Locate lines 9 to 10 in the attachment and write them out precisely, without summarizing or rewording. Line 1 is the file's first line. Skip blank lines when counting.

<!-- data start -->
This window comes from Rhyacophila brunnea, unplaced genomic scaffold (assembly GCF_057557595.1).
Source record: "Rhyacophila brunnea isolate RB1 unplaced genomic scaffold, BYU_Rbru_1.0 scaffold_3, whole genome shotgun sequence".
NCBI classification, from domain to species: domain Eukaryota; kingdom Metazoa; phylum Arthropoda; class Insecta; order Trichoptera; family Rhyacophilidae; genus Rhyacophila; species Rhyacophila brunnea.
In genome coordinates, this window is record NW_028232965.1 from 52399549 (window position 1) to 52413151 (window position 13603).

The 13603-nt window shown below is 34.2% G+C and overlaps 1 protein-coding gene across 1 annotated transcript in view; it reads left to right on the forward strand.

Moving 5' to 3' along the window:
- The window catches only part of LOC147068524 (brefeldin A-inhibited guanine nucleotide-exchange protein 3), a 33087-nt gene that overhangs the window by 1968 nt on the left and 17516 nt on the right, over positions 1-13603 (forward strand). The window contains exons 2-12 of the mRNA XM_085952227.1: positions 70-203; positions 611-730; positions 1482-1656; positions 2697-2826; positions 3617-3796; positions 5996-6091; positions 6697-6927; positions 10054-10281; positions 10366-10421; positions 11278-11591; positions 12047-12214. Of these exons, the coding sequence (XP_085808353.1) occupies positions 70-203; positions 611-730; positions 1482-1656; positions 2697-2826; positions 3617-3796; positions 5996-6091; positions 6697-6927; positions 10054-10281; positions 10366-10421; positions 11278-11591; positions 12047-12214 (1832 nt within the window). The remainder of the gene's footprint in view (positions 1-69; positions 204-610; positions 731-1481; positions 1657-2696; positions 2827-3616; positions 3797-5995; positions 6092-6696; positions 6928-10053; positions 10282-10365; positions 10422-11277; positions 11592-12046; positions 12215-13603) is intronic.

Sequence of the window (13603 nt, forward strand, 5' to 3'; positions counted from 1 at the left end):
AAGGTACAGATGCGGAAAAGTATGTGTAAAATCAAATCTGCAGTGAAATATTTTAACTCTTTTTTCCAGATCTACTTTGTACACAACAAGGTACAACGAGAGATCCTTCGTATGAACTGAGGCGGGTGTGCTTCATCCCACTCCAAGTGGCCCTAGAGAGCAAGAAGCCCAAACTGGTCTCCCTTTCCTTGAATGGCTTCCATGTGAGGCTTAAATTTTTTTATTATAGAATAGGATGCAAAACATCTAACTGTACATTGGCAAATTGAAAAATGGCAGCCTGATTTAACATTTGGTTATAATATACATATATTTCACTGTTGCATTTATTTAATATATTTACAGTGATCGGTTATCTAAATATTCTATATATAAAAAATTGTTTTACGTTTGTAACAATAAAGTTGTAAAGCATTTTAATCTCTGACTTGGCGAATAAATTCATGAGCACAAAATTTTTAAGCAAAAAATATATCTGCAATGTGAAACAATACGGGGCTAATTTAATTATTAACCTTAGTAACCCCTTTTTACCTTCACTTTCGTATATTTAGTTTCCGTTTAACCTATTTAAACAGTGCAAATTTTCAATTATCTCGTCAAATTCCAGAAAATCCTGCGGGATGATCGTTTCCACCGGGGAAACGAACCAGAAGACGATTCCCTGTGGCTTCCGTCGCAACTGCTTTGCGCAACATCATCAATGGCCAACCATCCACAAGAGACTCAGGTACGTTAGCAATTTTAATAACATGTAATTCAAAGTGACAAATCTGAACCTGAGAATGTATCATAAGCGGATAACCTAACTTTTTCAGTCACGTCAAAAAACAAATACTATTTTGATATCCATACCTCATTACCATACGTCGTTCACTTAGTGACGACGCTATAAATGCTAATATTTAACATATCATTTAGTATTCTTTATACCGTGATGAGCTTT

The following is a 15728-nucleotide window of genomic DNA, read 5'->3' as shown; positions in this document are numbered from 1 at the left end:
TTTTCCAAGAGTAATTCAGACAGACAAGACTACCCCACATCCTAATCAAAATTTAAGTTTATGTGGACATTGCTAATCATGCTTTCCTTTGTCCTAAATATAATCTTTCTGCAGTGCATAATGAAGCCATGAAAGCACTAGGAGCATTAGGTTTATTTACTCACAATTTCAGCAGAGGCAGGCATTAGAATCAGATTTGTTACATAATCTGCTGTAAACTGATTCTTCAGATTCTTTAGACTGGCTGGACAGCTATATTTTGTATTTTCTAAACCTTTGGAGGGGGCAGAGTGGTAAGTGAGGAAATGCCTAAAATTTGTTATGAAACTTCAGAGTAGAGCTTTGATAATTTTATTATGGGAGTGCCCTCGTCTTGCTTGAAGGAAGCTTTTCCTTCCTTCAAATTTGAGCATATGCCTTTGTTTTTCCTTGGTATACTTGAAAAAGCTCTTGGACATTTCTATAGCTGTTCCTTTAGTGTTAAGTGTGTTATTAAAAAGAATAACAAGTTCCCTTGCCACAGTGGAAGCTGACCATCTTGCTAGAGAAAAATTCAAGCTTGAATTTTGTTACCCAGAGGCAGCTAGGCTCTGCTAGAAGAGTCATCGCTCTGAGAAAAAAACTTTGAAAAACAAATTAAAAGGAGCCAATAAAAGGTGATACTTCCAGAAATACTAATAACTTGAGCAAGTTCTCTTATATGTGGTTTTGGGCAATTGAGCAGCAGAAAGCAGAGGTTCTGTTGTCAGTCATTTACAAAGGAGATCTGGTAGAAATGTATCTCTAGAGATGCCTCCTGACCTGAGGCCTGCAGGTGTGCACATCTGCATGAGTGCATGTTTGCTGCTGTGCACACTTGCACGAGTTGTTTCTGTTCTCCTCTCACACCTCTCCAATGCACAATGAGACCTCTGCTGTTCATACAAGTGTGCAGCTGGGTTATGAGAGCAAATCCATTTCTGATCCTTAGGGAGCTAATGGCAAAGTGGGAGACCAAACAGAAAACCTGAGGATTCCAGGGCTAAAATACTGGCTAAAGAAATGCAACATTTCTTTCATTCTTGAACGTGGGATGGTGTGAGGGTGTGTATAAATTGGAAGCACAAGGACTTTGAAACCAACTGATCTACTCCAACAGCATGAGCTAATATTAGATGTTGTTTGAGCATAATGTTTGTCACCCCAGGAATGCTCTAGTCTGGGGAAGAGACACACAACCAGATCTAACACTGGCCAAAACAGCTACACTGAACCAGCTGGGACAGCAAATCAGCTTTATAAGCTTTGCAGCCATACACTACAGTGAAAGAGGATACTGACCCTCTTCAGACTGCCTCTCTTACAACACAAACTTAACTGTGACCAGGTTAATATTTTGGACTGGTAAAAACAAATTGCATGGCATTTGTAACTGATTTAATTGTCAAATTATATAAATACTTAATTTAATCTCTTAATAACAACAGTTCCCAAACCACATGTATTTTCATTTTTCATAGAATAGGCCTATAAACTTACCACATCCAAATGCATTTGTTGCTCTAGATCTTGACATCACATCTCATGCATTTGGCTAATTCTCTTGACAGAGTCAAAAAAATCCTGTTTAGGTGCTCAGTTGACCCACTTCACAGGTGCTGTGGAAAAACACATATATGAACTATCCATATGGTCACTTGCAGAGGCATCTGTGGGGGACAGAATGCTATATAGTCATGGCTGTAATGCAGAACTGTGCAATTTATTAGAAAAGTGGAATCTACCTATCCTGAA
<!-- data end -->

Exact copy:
AAGGTACAGATGCGGAAAAGTATGTGTAAAATCAAATCTGCAGTGAAATATTTTAACTCTTTTTTCCAGATCTACTTTGTACACAACAAGGTACAACGAGAGATCCTTCGTATGAACTGAGGCGGGTGTGCTTCATCCCACTCCAAGTGGCCCTAGAGAGCAAGAAGCCCAAACTGGTCTCCCTTTCCTTGAATGGCTTCCATGTGAGGCTTAAATTTTTTTATTATAGAATAGGATGCAAAACATCTAACTGTACATTGGCAAATTGAAAAATGGCAGCCTGATTTAACATTTGGTTATAATATACATATATTTCACTGTTGCATTTATTTAATATATTTACAGTGATCGGTTATCTAAATATTCTATATATAAAAAATTGTTTTACGTTTGTAACAATAAAGTTGTAAAGCATTTTAATCTCTGACTTGGCGAATAAATTCATGAGCACAAAATTTTTAAGCAAAAAATATATCTGCAATGTGAAACAATACGGGGCTAATTTAATTATTAACCTTAGTAACCCCTTTTTACCTTCACTTTCGTATATTTAGTTTCCGTTTAACCTATTTAAACAGTGCAAATTTTCAATTATCTCGTCAAATTCCAGAAAATCCTGCGGGATGATCGTTTCCACCGGGGAAACGAACCAGAAGACGATTCCCTGTGGCTTCCGTCGCAACTGCTTTGCGCAACATCATCAATGGCCAACCATCCACAAGAGACTCAGGTACGTTAGCAATTTTAATAACATGTAATTCAAAGTGACAAATCTGAACCTGAGAATGTATCATAAGCGGATAACCTAACTTTTTCAGTCACGTCAAAAAACAAATACTATTTTGATATCCATACCTCATTACCATACGTCGTTCACTTAGTGACGACGCTATAAATGCTAATATTTAACATATCATTTAGTATTCTTTATACCGTGATGAGCTTT

The following is a 15728-nucleotide window of genomic DNA, read 5'->3' as shown; positions in this document are numbered from 1 at the left end: